Windsor & Maidenhead council - Drop proposed fines for homelessness

Windsor & Maidenhead council is proposing £100 fines for homeless people. With a sick irony the Royal Borough of Windsor and Maidenhead intends to impose Public Space Protection Orders (PSPOs) on those on the streets in town centres in the area, including Windsor, Maidenhead, Ascot and Eton.

These punitive measures against those who are destitute demand £100 fixed penalty notice, which increases to £1,000 if it remains unpaid - highly likely, for those with nothing at all, who will be criminalized for being homeless.

Windsor council, in doing nothing to help those who are on the streets because they have nowhere else to go, claims it "has accommodation for all those on the streets", omitting that this 'help' is extremely conditional and limited.

A number of other Local Authorities have tried similar measures but dropped them after the public backlash, as have companies and commercial landlords who have installed anti-homeless spikes in doorways, or 'hostile architecture' such as sloping benches to prevent people sitting or resting in the vicinity.

Please sign the petition now to demand that Windsor & Maidenhead Council drop their plans to fine homeless people for begging or being on the streets. Concerted action works, and after a Care2 petition, Stoke-on-Trent City Council became the twelfth organization last December to drop anti-homeless measures or to exit commercial or governmental processes of gentrification and social cleansing, this petition aims to make it 13/15 victories.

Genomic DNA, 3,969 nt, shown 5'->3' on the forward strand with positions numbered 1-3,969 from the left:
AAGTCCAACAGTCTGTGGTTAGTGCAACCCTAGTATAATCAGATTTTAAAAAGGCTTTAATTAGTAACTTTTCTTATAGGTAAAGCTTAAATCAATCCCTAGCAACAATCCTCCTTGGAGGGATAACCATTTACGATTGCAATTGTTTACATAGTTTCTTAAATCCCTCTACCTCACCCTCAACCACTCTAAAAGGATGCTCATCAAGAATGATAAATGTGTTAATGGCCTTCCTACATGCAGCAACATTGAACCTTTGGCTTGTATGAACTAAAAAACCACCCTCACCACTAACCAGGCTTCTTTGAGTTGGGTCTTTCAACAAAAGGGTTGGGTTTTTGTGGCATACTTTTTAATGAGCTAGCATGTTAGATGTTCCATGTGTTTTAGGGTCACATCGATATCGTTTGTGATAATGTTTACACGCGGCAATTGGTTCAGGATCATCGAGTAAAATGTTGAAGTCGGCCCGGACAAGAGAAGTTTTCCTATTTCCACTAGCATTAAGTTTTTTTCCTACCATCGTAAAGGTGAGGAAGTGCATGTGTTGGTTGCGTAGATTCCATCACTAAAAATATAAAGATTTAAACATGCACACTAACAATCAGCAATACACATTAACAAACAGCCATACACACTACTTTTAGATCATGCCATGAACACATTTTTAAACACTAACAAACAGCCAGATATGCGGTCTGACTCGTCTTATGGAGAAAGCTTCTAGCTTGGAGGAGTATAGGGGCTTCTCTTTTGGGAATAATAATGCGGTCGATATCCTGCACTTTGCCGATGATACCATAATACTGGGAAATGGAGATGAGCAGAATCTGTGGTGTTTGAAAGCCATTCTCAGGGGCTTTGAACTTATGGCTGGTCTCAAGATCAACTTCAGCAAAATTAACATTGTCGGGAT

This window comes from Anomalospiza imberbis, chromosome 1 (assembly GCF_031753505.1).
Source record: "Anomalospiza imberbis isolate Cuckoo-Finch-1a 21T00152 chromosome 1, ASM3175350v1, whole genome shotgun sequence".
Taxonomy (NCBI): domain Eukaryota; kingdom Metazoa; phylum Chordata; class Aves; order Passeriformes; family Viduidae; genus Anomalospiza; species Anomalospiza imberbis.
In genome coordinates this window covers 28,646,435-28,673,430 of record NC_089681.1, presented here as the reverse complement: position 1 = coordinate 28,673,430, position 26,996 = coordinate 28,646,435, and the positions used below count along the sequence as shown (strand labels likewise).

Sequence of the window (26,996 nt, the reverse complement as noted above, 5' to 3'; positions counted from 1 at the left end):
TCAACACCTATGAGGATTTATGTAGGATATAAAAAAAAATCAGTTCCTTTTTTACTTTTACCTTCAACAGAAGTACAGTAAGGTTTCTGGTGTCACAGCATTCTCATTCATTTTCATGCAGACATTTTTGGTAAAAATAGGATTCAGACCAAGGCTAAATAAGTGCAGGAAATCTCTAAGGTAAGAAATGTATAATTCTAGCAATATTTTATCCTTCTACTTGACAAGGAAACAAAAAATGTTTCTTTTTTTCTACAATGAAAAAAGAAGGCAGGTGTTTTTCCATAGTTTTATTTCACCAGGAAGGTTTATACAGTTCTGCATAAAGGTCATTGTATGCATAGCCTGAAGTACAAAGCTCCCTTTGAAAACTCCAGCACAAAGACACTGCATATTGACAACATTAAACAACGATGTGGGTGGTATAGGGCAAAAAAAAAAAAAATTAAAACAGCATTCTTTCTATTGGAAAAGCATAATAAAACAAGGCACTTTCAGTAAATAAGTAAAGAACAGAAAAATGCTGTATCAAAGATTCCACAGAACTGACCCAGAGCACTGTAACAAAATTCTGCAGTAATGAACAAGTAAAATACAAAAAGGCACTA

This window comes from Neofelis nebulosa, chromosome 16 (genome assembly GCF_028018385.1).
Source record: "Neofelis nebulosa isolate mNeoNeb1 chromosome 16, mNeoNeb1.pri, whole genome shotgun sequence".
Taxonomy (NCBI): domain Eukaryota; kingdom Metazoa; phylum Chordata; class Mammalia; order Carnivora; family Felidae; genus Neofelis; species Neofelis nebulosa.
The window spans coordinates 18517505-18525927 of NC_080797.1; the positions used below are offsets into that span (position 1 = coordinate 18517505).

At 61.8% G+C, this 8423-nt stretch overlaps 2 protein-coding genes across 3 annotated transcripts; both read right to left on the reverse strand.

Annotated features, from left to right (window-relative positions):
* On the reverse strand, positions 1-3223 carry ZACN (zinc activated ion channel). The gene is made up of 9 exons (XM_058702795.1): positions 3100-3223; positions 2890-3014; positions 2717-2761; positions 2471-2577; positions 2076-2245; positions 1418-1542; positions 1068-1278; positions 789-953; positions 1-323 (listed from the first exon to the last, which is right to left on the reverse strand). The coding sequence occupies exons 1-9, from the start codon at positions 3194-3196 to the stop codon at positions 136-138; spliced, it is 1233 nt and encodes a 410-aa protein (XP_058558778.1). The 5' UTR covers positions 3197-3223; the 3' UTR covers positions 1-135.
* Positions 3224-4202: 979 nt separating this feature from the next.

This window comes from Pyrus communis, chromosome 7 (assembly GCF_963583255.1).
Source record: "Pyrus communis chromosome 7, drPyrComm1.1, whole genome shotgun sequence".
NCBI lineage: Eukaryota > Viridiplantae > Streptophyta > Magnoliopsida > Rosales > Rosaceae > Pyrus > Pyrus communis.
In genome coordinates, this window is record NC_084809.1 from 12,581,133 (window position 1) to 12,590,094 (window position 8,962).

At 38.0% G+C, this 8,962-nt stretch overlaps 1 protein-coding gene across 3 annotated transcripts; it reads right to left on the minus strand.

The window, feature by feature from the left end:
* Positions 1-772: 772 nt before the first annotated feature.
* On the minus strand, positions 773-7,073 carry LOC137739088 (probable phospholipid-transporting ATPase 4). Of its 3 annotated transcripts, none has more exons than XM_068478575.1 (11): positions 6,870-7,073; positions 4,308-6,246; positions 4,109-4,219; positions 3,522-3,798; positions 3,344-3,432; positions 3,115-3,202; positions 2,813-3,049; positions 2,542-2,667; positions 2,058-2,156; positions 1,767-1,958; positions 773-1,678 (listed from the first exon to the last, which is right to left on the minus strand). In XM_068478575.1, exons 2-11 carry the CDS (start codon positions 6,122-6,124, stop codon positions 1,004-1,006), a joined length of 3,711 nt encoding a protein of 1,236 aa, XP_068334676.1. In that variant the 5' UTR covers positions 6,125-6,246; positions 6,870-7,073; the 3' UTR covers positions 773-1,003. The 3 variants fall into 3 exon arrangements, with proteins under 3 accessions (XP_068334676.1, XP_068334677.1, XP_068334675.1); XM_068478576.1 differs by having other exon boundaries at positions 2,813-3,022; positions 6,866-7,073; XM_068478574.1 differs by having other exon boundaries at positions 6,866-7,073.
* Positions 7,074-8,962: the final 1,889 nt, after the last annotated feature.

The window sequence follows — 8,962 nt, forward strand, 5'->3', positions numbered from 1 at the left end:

Windsor council leader Simon Dudley faced a No Confidence vote last month after comments calling for police to remove people from the streets, since they had 'chosen' to be there, and had 'refused' "high-quality housing" 'on offer'.

These latest punitive measures have attracted criticism from homelessness charities Shelter and Crisis, and human rights advocacy group Liberty (National Council for Civil Liberties, NCCL).

"It is wrong to fine or criminalise homeless people simply because they are homeless," Jon Sparkes, chief executive of Crisis said. "People deserve better than to be treated as criminals simply because they have nowhere to live.

Meanwhile Martha Spurrier, director of Liberty, said: "If somebody is forced to spend the night on the streets, that's not a lifestyle choice or antisocial behaviour. If someone begs for money, that's not harassment; that's a plea for basic compassion."

Anne Baxendale, the deputy director of communications, policy and campaigns at Shelter, said: "People sleeping on the street don't do so through choice; they are often at their lowest point, struggling with a range of complex problems and needs and they are extremely vulnerable, at risk from cold weather, illness and even violence. They desperately need our help, support and advice to move off the streets into safety and, eventually, into a home. Stigmatising or punishing them is totally counter-productive."

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